September 11, 2001 was a jolt. The horrific intrusion into everyday
life stirred us instinctively to prayer: prayer by ourselves, prayer
with others. Religious services and civic observances drew large crowds.
Participation in the Masses on weekends shot up. Those with a merely
secular outlook said that people simply wanted to be together.
was more to it. Attendance did level off, but for the most part
remained higher than it had been prior to September 11. But there was
more. For whatever period of time it lasted, and for some it still goes
on, people had a glimpse, a perception of higher purpose in their lives.
many wanted to do something immediately. The police officers,
firefighters, counselors, clergy and religious who traveled from distant
parts, many from Western New York, to converge at Ground Zero were
effective symbols of that aspiration. The immense outpouring of
donations to assist the families of the victims was unprecedented.
Once again goodness might have been trampled upon, but it - you - refused to stay down.
the passage of months we appreciate more deeply that grasp of higher
purpose we so carefully harbored. We realize now, however, that its
pursuit is more than a sprint. The quest is more that of the long
Some years ago there was a movie entitled "The
Loneliness of the Long Distance Runner." The point I"d like to make
here, however, is that the long distance run in pursuit of high purpose,
while lonely at times, has to be more than that. Lent is the
penitential season and a prized opportunity to grow in that realization.
prayer and fasting, expanded during Lent, can appear to be lonely at
times. They situate us, though, in deeper communion with God, more in
touch with reality.
Let"s not forget that the source and summit of
our Christian lives is the Eucharist, the Holy Sacrifice of the Mass.
It is our anchor and our rudder. It is always edifying to see the
dramatic increase in participation at daily Mass during Lent.
Lent should be more distinctive than usual in that regard. Every parish
in the Diocese is expected to conduct instructional sessions,
catechesis, on the new "General Instruction to the Roman Missal." Over
400 priests and deacons participated in preparatory sessions on the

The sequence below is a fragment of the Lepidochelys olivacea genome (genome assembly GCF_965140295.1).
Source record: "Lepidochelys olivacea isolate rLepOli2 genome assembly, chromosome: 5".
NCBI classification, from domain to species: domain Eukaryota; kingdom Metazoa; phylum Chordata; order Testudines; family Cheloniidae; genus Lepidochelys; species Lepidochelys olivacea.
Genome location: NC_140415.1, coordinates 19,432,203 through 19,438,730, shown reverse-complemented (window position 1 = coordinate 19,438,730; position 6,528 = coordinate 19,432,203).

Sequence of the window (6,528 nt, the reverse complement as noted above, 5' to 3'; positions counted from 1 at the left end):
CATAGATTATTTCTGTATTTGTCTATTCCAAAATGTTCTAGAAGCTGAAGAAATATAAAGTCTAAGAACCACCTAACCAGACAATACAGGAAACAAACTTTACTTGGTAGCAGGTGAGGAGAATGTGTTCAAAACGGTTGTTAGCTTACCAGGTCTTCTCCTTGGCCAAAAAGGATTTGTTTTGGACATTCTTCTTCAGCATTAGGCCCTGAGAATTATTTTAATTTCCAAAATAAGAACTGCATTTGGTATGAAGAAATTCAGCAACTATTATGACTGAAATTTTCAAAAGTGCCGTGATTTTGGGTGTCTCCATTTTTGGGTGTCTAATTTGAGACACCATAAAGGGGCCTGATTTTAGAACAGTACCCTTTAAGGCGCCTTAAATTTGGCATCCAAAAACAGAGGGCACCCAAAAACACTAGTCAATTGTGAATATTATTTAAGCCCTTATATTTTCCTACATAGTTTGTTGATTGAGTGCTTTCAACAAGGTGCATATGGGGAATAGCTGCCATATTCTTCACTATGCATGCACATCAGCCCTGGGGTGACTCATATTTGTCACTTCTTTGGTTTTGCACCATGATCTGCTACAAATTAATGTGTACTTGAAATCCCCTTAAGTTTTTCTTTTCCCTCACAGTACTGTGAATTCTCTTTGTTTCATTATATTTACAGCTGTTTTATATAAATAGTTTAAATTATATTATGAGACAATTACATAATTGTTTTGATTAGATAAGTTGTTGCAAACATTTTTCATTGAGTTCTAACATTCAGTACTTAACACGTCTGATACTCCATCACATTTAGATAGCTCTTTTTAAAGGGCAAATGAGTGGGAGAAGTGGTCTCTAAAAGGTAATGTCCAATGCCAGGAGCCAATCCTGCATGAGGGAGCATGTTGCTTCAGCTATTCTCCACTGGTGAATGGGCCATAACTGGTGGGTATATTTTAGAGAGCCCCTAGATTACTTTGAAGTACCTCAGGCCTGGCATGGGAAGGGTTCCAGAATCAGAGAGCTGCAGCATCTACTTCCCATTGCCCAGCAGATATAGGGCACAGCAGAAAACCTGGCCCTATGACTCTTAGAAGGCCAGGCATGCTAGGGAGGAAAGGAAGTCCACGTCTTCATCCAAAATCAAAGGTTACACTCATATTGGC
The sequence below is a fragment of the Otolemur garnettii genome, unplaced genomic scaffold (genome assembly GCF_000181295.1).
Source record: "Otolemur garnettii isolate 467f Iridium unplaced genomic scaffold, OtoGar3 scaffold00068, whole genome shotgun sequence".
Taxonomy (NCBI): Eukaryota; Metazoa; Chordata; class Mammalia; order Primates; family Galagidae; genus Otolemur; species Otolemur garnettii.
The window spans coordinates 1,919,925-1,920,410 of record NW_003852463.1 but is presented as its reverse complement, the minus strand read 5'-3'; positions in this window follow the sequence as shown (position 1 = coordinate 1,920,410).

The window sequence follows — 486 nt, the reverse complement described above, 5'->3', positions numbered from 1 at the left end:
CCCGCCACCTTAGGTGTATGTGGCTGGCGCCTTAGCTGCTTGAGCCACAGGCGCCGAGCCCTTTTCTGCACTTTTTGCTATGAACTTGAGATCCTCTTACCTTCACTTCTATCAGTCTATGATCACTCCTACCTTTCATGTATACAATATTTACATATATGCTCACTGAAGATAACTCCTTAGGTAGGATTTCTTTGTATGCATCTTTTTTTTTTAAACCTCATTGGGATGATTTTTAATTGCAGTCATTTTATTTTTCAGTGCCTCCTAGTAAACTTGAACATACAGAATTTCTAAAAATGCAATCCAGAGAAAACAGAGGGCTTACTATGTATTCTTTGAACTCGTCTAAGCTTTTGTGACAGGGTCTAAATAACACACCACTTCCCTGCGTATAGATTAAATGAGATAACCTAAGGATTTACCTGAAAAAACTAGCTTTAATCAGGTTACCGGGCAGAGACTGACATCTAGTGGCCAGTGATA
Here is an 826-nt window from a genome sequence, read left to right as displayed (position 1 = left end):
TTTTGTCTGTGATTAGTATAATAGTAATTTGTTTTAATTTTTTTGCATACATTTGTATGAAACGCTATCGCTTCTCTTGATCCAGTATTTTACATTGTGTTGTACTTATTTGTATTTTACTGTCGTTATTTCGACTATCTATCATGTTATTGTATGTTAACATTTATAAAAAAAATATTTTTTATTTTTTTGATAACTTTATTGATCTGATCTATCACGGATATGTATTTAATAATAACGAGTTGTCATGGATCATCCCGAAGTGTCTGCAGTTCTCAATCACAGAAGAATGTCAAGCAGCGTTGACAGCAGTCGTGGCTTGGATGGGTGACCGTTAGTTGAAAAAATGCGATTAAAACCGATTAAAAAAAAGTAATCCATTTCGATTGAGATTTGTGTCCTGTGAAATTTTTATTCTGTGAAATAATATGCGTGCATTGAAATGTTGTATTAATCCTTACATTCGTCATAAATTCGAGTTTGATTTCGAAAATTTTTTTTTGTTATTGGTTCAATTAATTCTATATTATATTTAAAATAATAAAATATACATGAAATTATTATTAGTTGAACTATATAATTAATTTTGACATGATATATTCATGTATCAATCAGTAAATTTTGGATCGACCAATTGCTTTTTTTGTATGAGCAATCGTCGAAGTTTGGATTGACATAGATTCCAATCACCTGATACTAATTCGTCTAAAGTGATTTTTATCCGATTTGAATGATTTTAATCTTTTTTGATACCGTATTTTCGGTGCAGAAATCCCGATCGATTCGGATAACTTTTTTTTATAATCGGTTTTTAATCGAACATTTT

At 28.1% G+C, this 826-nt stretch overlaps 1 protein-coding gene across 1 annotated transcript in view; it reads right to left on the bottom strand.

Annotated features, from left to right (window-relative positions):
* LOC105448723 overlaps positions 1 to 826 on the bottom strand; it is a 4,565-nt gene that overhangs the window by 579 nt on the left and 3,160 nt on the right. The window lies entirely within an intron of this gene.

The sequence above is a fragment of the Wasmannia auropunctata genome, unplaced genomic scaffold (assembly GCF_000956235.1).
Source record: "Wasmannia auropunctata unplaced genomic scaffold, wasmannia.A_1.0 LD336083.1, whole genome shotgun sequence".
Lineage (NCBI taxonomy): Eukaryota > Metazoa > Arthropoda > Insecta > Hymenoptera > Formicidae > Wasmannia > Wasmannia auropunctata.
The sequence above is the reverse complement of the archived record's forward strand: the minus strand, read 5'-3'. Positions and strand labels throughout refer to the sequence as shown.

"General Instruction" last fall, and the tone of every gathering was
Videotapes are available to assist the parish
meetings now. There are a few changes in store, but nothing close to
earthshaking. I am convinced that our people will welcome the "General
Instruction" wholeheartedly and be elated with the results. We look
forward to ever more beautiful and proper celebrations of the Mass
throughout our Diocese.
Our participation in the Mass cannot be
complete without a clear understanding that our celebration both lifts
up our works of charity to God and sends us forth to greater service.
Jesus teaches us that the works of mercy are non-negotiable mandates for
entry into the Kingdom. Thus we go forward to feed the hungry, give
drink to the thirsty, clothe the naked, shelter the homeless, visit the
sick, care for the imprisoned, and (we add) bury the dead.
beyond loneliness to be more involved in the Catholic
Charities/Bishop"s Fund for the Faith Appeal, both in our contribution
and our personal work. The goal is $10 million this year. The needs have
escalated precipitously. You know the reasons: recession, job cutbacks,
September 11th consequences on available government funds, etc. People
coming to soup kitchens and food pantries have tripled in number since
last year. It is not by accident that the Appeal is conducted during
Lent, the big week being March 17th to March 24th, Palm Sunday night. It
comes early this year!
As we work to make a living and support
our families, we don"t forget those who have no work. We expand our
vision to consider helping out in our parishes, schools, religious
education programs, the Rite of Christian Initiation of Adults (RCIA),
adult education. We look to assist in hospitals, nursing homes, home
health care programs. We get involved in community service agencies,
ministry with migrant workers. If our parishes are developing the Spirit
of Church program, partnering urban and suburban parishes and rural
parishes as well, we might offer our services there.
As a way of
expressing gratitude for the gift of our faith, we might invite someone,
or two, to consider entering the Catholic Church. Don"t alienate them.
That might produce loneliness. We remember, though, that it is by the
works of charity for the poor and the needy that the Church has been
attractive to new members over the centuries. We can"t do it all, but
all of us can do some of it. Lent is the time for more intense spiritual
exercise. It is the reminder that every one of us is created for high
Most Rev. Henry J. Mansell
Bishop of Buffalo
February 1, 2002